The Left Splits over How Much of Israel to Boycott

Nov. 15 2016

Some 300 professors and intellectuals—among them Peter Beinart and Todd Gitlin—signed an October open letter in the New York Review of Books, opposing a boycott of Israel within the pre-June 1967 armistice lines but endorsing a boycott of territories occupied after the Six-Day War. The letter provoked an indignant response, signed by Angela Davis, Richard Falk, Rashid Khalidi, Alice Walker, and some 120 others, arguing that the first letter, “by omitting Israel’s other serious violations of international law, . . . fails the moral-consistency test.” To the critics, the only reasonable approach is to boycott Israel altogether. Elliott Abrams takes a look at the first and ostensibly more “pro-Israel” of the two statements:

Note the tricky language in this letter, from people who no doubt think they are about the most honorable and principled folks in the land. At one point they refer to “entities [that is, settlements] in the West Bank.” But everywhere else in the letter they refer to Israel “as defined by its June 4, 1967 borders,” to the “Occupied Territories,” and to places “outside the 1949 Green Line.” The difference between those latter formulations and “the West Bank” is huge: it is Jerusalem. Fairly read, this letter calls for boycotts of goods and services from east Jerusalem, including the old Jewish Quarter. It calls for removing tax exemptions from any charity that, for example, spends money on the Western Wall, a synagogue in the Old City, or on archeology in the City of David digs—or any other place in what used to be Jordanian-occupied Jerusalem.

But of course they are all pro-Israel, you see; they “oppose an economic, political, or cultural boycott of Israel itself.” Small problem: their version of “Israel itself” does not include its historical and political capital, Jerusalem.

There is one other key point to make about this letter. In it, and in the view of the world apparently held by its signers, there are no Palestinians—or at least no Palestinians who are grown-ups, who can act, who are able to make decisions. . . . The letter suggests that a boycott may “help persuade the Israeli electorate to reject the costly and wrongheaded settlement enterprise and get serious about a two-state solution.” What’s to make the Palestinians “get serious about a two-state solution?” That thought never seems to strike the authors.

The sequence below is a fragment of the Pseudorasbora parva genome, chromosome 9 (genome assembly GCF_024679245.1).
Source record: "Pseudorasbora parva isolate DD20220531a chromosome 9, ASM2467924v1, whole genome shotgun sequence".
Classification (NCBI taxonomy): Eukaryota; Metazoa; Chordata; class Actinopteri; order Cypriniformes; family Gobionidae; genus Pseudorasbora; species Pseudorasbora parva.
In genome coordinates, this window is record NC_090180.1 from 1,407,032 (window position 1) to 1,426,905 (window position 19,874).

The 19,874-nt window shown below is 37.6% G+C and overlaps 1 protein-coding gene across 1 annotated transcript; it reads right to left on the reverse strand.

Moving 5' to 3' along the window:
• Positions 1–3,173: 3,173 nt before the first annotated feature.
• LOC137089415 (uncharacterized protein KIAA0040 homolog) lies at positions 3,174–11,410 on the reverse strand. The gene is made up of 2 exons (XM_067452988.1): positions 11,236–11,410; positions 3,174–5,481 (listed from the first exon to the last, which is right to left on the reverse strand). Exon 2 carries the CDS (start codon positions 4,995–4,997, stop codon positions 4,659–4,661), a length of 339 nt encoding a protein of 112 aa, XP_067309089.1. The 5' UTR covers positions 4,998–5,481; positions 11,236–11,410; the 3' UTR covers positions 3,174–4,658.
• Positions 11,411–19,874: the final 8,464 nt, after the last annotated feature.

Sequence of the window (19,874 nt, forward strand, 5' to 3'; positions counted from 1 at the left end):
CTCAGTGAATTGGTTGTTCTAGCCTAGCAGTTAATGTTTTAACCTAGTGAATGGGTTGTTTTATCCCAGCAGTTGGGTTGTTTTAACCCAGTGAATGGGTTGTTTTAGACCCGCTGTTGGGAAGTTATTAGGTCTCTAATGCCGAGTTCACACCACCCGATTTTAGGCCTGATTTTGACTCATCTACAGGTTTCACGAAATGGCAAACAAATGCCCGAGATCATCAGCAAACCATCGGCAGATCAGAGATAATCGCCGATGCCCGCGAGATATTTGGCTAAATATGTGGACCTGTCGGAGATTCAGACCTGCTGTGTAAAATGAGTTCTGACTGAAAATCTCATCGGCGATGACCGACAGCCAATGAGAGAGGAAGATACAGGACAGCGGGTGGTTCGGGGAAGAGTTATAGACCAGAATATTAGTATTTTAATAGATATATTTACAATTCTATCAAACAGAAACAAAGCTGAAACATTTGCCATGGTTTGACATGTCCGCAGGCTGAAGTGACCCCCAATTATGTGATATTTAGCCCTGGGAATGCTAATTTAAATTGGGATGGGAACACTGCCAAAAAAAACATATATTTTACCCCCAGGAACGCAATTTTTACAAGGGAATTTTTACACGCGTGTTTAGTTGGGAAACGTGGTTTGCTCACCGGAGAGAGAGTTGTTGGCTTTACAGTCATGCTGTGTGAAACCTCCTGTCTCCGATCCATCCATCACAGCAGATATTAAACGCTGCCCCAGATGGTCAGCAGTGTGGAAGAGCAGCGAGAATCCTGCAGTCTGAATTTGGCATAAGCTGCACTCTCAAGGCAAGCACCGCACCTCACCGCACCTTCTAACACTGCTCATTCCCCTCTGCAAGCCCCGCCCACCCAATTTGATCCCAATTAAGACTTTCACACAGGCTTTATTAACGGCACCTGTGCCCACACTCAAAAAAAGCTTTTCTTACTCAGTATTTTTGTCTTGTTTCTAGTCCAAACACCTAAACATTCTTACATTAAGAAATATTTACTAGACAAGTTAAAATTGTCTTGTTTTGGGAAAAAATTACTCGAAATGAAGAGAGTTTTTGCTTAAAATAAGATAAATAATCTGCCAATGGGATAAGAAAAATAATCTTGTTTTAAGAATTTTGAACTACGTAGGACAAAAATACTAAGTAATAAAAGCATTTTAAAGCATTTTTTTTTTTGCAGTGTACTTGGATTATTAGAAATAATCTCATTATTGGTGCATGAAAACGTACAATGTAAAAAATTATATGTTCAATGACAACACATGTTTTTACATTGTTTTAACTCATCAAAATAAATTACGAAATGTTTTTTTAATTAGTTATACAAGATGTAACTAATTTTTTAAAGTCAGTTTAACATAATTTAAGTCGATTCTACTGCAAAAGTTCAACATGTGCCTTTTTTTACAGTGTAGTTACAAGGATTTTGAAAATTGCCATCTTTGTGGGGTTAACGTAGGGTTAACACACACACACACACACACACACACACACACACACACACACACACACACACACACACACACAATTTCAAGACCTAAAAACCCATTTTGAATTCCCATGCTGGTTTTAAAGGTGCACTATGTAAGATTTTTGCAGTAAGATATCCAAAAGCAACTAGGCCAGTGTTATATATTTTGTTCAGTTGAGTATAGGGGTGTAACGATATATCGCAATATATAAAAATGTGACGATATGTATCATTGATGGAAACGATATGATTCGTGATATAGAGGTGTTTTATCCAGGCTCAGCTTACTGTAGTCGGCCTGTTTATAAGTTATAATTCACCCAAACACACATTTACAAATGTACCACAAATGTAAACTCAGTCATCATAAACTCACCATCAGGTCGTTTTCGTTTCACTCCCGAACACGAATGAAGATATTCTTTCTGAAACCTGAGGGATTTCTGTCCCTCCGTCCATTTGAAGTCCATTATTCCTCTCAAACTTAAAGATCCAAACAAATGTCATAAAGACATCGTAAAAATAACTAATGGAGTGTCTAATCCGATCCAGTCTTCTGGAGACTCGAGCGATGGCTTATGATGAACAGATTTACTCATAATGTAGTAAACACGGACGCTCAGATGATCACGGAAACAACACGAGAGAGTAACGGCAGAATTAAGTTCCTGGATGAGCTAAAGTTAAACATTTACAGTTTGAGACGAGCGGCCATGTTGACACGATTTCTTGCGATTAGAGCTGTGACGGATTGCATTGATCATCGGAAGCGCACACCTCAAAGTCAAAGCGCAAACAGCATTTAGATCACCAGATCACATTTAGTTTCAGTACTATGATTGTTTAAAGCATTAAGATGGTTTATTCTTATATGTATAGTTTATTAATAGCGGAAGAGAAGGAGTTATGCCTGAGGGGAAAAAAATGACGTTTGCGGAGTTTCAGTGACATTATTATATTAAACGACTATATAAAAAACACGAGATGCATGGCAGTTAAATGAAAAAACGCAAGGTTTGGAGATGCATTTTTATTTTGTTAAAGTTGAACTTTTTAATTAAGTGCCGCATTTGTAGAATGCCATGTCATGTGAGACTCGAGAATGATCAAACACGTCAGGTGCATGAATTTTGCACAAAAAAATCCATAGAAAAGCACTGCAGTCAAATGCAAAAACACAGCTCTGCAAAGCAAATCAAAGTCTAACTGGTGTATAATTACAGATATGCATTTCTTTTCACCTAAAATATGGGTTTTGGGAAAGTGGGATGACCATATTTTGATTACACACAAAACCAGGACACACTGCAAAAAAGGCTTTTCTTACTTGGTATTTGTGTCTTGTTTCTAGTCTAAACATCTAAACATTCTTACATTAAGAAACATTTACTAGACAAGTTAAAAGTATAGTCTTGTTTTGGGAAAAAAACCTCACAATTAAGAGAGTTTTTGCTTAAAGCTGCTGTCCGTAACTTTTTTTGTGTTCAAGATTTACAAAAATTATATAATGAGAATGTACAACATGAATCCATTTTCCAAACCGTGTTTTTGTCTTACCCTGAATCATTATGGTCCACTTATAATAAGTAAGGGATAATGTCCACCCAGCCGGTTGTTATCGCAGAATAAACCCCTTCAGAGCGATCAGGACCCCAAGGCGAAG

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More about: BDS, Israel & Zionism, Jerusalem, Peter Beinart, Rashid Khalidi, West Bank

 

Condemning Terrorism in Jerusalem—and Efforts to Stop It

Jan. 30 2023

On Friday night, a Palestinian opened fire at a group of Israelis standing outside a Jerusalem synagogue, killing seven and wounding several others. The day before, the IDF had been drawn into a gunfight in the West Bank city of Jenin while trying to arrest members of a terrorist cell. Of the nine Palestinians killed in the raid, only one appears to have been a noncombatant. Lahav Harkov compares the responses to the two events, beginning with the more recent:

President Joe Biden called Prime Minister Benjamin Netanyahu to denounce the attack, offer his condolences, and express his commitment to Israel’s security. Other leaders released supportive statements as well. Governments across Europe condemned the attack. Turkey’s foreign ministry did the same, as did Israel’s Abraham Accords partners the UAE and Bahrain. Even Saudi Arabia released a statement against the killing of civilians in Jerusalem.

It feels wrong to criticize those statements. . . . But the condemnations should be full-throated, not spoken out of one side of the mouth while the other is wishy-washy about what it takes to stave off terrorism. These very same leaders and ministries were tsk-tsking at Israel for doing just that only a day before the attacks in Jerusalem.

The context didn’t seem to matter to some countries that are friendly to Israel. It didn’t matter that Israel was trying to stop jihadists from attacking civilians; it didn’t matter that IDF soldiers were attacked on the way.

It’s very easy for some to be sad when Jews are murdered. Yet, at the same time, so many of them are uncomfortable with Jews asserting themselves, protecting themselves, arming themselves against the bloodthirsty horde that would hand out bonbons to celebrate their deaths. It’s a reminder of how important it is that we do just that, and how essential the state of Israel is.

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Read more at Lahav’s Newsletter

More about: Jerusalem, Palestinian terror